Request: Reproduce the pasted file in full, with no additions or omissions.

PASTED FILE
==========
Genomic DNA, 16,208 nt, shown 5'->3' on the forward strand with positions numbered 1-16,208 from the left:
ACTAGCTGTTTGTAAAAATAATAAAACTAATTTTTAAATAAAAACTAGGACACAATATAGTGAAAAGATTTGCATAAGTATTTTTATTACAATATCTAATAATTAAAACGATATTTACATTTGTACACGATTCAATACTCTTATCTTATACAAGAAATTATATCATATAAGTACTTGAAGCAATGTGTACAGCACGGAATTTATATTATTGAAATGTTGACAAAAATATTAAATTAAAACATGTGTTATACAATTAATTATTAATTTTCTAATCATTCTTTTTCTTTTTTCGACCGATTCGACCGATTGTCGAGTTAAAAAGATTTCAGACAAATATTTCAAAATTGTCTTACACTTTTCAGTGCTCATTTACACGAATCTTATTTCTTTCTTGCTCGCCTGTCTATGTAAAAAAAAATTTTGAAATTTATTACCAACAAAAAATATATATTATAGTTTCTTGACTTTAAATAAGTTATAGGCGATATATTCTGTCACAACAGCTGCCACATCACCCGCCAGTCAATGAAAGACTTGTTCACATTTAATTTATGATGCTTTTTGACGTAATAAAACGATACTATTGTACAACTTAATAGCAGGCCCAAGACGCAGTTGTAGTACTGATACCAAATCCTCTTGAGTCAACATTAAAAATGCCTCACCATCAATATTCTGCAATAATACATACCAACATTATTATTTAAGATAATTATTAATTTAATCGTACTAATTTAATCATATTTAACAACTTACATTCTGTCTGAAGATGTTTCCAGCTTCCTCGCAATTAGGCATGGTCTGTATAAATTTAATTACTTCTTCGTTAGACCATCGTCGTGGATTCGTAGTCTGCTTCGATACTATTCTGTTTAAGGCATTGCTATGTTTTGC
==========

Genomic DNA, 16,208 nt, shown 5'->3' on the forward strand with positions numbered 1-16,208 from the left:
ACTAGCTGTTTGTAAAAATAATAAAACTAATTTTTAAATAAAAACTAGGACACAATATAGTGAAAAGATTTGCATAAGTATTTTTATTACAATATCTAATAATTAAAACGATATTTACATTTGTACACGATTCAATACTCTTATCTTATACAAGAAATTATATCATATAAGTACTTGAAGCAATGTGTACAGCACGGAATTTATATTATTGAAATGTTGACAAAAATATTAAATTAAAACATGTGTTATACAATTAATTATTAATTTTCTAATCATTCTTTTTCTTTTTTCGACCGATTCGACCGATTGTCGAGTTAAAAAGATTTCAGACAAATATTTCAAAATTGTCTTACACTTTTCAGTGCTCATTTACACGAATCTTATTTCTTTCTTGCTCGCCTGTCTATGTAAAAAAAAATTTTGAAATTTATTACCAACAAAAAATATATATTATAGTTTCTTGACTTTAAATAAGTTATAGGCGATATATTCTGTCACAACAGCTGCCACATCACCCGCCAGTCAATGAAAGACTTGTTCACATTTAATTTATGATGCTTTTTGACGTAATAAAACGATACTATTGTACAACTTAATAGCAGGCCCAAGACGCAGTTGTAGTACTGATACCAAATCCTCTTGAGTCAACATTAAAAATGCCTCACCATCAATATTCTGCAATAATACATACCAACATTATTATTTAAGATAATTATTAATTTAATCGTACTAATTTAATCATATTTAACAACTTACATTCTGTCTGAAGATGTTTCCAGCTTCCTCGCAATTAGGCATGGTCTGTATAAATTTAATTACTTCTTCGTTAGACCATCGTCGTGGATTCGTAGTCTGCTTCGATACTATTCTGTTTAAGGCATTGCTATGTTTTGC